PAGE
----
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Scientists want to use bacteria to clean up oil spills

In 2010 the Deepwater Horizon oil spill released an estimated 4.2 million barrels of oil into the Gulf of Mexico – the largest offshore spill in US history. The spill caused widespread damage to marine species, fisheries, and ecosystems stretching from tidal marshes to the deep ocean floor.

Emergency responders used multiple strategies to remove oil from the Gulf: they skimmed it from the water’s surface, burned it and used chemical dispersants to break it into small droplets.

However, experts struggled to account for what had happened to much of the oil. This was an important question, because it was unclear how much of the released oil would break down naturally within a short time.

If spilt oil persisted and sank to the ocean floor, scientists expected that it would cause more extensive harm to the environment.

Before the Deepwater Horizon spill, scientists had observed that marine bacteria were very efficient at removing oil from seawater. Therefore, many experts argued that marine microbes would consume large quantities of oil from the BP spill and help the Gulf recover.

In a recent study, we used DNA analysis to confirm that certain kinds of marine bacteria efficiently broke down some of the major chemical components of oil from the spill. We also identified the major genetic pathways these bacteria used for this process, and other genes, which they likely need to thrive in the Gulf.

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Water issues linger for residents after Olympics close

RIO DE JANEIRO — Helicopters were up at daybreak spotting rubbish flows at the Olympic sailing venue, with boats below collecting the debris.

Dozens of barricades dammed up streams that flushed garbage into the bay. They caught waterlogged sofas, Styrofoam cups and deflated soccer balls.

A sewer pipe at Marina da Gloria stopped raw sewage from being pumped into the harbor where Olympic boats were moored.

Rio de Janeiro’s water remains filthy as the Olympics wrap up, even after a final push to clean up the water for the world’s largest sporting event. Fans were reminded by the stench from a lagoon contaminated with raw sewage that abuts the Olympic Park.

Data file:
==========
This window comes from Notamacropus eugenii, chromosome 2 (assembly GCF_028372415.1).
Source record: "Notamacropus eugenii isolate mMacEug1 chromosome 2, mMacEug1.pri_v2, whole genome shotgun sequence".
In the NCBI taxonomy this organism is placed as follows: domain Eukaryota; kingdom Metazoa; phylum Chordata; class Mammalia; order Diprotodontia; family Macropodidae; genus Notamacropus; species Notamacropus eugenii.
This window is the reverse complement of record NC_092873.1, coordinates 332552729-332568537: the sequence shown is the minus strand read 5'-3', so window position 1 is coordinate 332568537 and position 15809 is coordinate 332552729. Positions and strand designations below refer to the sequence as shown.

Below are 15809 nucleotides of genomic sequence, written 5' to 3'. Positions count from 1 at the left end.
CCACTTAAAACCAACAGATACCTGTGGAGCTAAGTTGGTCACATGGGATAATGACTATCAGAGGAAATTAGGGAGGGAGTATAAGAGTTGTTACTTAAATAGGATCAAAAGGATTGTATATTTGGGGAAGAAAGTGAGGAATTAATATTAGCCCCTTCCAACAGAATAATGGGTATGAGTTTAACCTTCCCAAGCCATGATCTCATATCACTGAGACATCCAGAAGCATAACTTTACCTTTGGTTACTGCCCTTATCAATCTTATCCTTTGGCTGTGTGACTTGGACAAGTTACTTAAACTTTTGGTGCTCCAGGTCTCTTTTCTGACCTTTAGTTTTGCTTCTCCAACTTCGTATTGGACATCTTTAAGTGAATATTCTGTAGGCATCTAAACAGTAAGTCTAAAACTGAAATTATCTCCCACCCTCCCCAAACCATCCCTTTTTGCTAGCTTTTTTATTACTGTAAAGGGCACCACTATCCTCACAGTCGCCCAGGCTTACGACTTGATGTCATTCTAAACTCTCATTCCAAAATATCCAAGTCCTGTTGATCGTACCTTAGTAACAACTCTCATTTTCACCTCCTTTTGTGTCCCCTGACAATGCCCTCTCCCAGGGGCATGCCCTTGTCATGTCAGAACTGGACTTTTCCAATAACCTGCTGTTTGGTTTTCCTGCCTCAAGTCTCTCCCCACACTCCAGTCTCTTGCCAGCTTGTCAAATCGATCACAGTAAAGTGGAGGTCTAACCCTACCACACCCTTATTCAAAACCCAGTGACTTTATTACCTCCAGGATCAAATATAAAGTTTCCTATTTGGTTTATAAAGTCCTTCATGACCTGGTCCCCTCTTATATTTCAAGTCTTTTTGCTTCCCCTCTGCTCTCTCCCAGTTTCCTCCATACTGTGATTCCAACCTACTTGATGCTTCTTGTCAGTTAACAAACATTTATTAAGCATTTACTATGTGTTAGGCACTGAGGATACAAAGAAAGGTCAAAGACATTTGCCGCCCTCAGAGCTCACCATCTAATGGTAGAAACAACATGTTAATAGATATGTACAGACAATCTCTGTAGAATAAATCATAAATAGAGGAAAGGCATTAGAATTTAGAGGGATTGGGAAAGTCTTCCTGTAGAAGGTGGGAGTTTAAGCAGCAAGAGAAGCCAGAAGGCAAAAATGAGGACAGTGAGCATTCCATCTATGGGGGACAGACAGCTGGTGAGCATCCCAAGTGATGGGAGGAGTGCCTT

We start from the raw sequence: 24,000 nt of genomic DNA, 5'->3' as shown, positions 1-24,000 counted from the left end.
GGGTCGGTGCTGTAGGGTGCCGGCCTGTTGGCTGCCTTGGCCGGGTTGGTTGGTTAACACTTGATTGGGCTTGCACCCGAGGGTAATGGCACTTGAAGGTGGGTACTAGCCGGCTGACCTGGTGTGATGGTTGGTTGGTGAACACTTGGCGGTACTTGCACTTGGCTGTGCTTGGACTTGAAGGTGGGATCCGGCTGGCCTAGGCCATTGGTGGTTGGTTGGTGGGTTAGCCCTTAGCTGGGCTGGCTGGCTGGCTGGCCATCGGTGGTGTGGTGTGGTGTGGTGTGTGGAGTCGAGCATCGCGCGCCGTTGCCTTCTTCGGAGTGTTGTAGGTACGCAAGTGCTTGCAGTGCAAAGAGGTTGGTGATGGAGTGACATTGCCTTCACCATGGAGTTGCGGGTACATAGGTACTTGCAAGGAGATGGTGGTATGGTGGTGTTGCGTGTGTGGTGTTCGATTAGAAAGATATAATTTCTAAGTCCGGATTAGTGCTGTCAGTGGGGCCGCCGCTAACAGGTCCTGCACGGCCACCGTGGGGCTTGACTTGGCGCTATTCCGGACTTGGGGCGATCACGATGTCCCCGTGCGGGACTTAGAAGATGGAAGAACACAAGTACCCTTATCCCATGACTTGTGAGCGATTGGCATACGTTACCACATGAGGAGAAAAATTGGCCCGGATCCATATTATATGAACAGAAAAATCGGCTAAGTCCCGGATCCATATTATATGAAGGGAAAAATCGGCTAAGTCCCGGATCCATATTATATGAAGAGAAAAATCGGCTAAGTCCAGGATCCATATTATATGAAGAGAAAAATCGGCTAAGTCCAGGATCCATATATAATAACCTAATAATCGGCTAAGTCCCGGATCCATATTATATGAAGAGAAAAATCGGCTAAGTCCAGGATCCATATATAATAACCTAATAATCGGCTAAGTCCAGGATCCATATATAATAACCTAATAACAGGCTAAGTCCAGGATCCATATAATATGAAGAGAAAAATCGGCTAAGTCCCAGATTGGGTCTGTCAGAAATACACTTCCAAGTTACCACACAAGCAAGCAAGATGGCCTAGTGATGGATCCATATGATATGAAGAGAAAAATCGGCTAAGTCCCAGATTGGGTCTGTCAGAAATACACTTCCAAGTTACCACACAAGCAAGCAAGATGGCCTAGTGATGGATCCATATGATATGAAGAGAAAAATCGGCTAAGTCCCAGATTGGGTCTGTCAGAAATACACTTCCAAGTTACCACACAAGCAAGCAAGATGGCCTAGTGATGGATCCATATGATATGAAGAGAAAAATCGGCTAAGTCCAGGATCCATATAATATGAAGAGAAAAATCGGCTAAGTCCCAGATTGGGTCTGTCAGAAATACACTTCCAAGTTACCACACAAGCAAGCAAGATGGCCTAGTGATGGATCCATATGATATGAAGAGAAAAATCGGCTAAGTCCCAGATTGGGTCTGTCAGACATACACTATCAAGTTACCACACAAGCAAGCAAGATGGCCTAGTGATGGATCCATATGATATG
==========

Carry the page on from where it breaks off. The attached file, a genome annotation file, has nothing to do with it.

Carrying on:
Long after the athletes and fans leave, the city will continue to struggle with water teeming with bacteria and viruses.

Rio organizers promised in their 2009 bid document that the Olympics would drive a cleanup of Rio’s waters, pledging to treat 80 percent of the waste. Estimates vary, but most suggest the area is still treating less than 50 percent of its sewage.

For two weeks, Olympic athletes competing in the water largely avoided falling ill by building immunity to pathogens, using preventive measures, or by trying to limit contact with the water in water-based sports.

An independent study by The Associated Press conducted at sites around the city over more than a year — including the sailing venue in Guanabara Bay and the rowing venue in Rodrigo de Freitas lagoon — showed dangerously high levels of contamination.

In over 16 months of testing leading up to the games, there was no decline in the very high bacterial and viral levels in the water, underscoring that the cosmetic measures authorities took to make venues appear cleaner ultimately didn’t reduce the risks.

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August 20

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Flare station is replaced at Berkeley’s Cesar Chavez Park

The old flare station at Berkeley’s Cesar Chavez Park, built amid controversy in 1989, is gone. A crew from Innovative Construction Solutions (ICS), aided by Hatton Crane Service, under the watchful eyes of Taylor Lancelot of the City of Berkeley and a representative from SCS Engineers, who built the system originally, took down the rusty leaning tower in a seven-hour session on Tuesday, Aug. 9, under bright skies with a modest westerly breeze.

Cesar Chavez Park is a green cover over what was, until 1983, the Berkeley city dump. Compostable refuse generates methane and other landfill gases. In the 1980s, a group of scientists and environmentalists argued that a flare station was unnecessary at this site. Measurements showed that surface emissions of methane were below levels of concern, probably due to the action of soil bacteria that “eat” methane. This inexpensive natural bioremediation process was sufficient, they argued.

But the Bay Area Air Quality Management District (BAAQMD) brushed aside the measurements, branded bioremediation as “experimental,” and threatened the city with heavy fines unless it installed a mechanical gas extraction and flare system. The city complied.

More than 40 gas extraction wells lie buried at various points in the park, as well as on the grounds of the Hilton Hotel, which is also built on refuse fill. More than 16,000 feet of underground pipes channel the gas from the extraction wells to the flare station. The station consists of a condenser, which removes moisture, a pair of blowers that ram the gas into a high-temperature burner, and, above the burner, the stack, whose main function is to conceal the flame and act as stovepipe to channel the exhaust gas up above nose level.

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Written by: Martin Nicolaus
August 15, 2016
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